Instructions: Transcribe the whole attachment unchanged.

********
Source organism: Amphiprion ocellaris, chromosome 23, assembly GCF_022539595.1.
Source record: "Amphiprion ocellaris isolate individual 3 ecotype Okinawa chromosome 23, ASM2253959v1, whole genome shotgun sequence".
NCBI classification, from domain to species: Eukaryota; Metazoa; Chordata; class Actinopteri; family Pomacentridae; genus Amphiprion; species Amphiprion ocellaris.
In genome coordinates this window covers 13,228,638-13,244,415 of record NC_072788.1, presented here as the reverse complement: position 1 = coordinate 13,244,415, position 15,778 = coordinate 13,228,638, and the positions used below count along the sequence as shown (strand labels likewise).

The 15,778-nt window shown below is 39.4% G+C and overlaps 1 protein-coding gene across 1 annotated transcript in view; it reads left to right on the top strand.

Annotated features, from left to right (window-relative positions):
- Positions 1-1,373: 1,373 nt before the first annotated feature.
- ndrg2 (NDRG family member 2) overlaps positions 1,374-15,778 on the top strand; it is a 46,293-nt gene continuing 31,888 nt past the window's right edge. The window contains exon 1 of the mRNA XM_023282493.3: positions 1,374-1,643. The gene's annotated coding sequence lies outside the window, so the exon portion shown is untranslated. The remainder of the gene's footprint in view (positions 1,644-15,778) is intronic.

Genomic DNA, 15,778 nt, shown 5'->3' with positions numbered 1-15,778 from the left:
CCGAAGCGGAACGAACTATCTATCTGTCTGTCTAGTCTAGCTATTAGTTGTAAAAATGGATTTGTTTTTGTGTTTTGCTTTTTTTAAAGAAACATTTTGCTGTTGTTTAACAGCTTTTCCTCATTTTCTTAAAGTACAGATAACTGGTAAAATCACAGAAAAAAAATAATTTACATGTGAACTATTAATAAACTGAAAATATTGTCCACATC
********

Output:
Source organism: Amphiprion ocellaris, chromosome 23, assembly GCF_022539595.1.
Source record: "Amphiprion ocellaris isolate individual 3 ecotype Okinawa chromosome 23, ASM2253959v1, whole genome shotgun sequence".
NCBI classification, from domain to species: Eukaryota; Metazoa; Chordata; class Actinopteri; family Pomacentridae; genus Amphiprion; species Amphiprion ocellaris.
In genome coordinates this window covers 13,228,638-13,244,415 of record NC_072788.1, presented here as the reverse complement: position 1 = coordinate 13,244,415, position 15,778 = coordinate 13,228,638, and the positions used below count along the sequence as shown (strand labels likewise).

The 15,778-nt window shown below is 39.4% G+C and overlaps 1 protein-coding gene across 1 annotated transcript in view; it reads left to right on the top strand.

Annotated features, from left to right (window-relative positions):
- Positions 1-1,373: 1,373 nt before the first annotated feature.
- ndrg2 (NDRG family member 2) overlaps positions 1,374-15,778 on the top strand; it is a 46,293-nt gene continuing 31,888 nt past the window's right edge. The window contains exon 1 of the mRNA XM_023282493.3: positions 1,374-1,643. The gene's annotated coding sequence lies outside the window, so the exon portion shown is untranslated. The remainder of the gene's footprint in view (positions 1,644-15,778) is intronic.

Genomic DNA, 15,778 nt, shown 5'->3' with positions numbered 1-15,778 from the left:
CCGAAGCGGAACGAACTATCTATCTGTCTGTCTAGTCTAGCTATTAGTTGTAAAAATGGATTTGTTTTTGTGTTTTGCTTTTTTTAAAGAAACATTTTGCTGTTGTTTAACAGCTTTTCCTCATTTTCTTAAAGTACAGATAACTGGTAAAATCACAGAAAAAAAATAATTTACATGTGAACTATTAATAAACTGAAAATATTGTCCACATC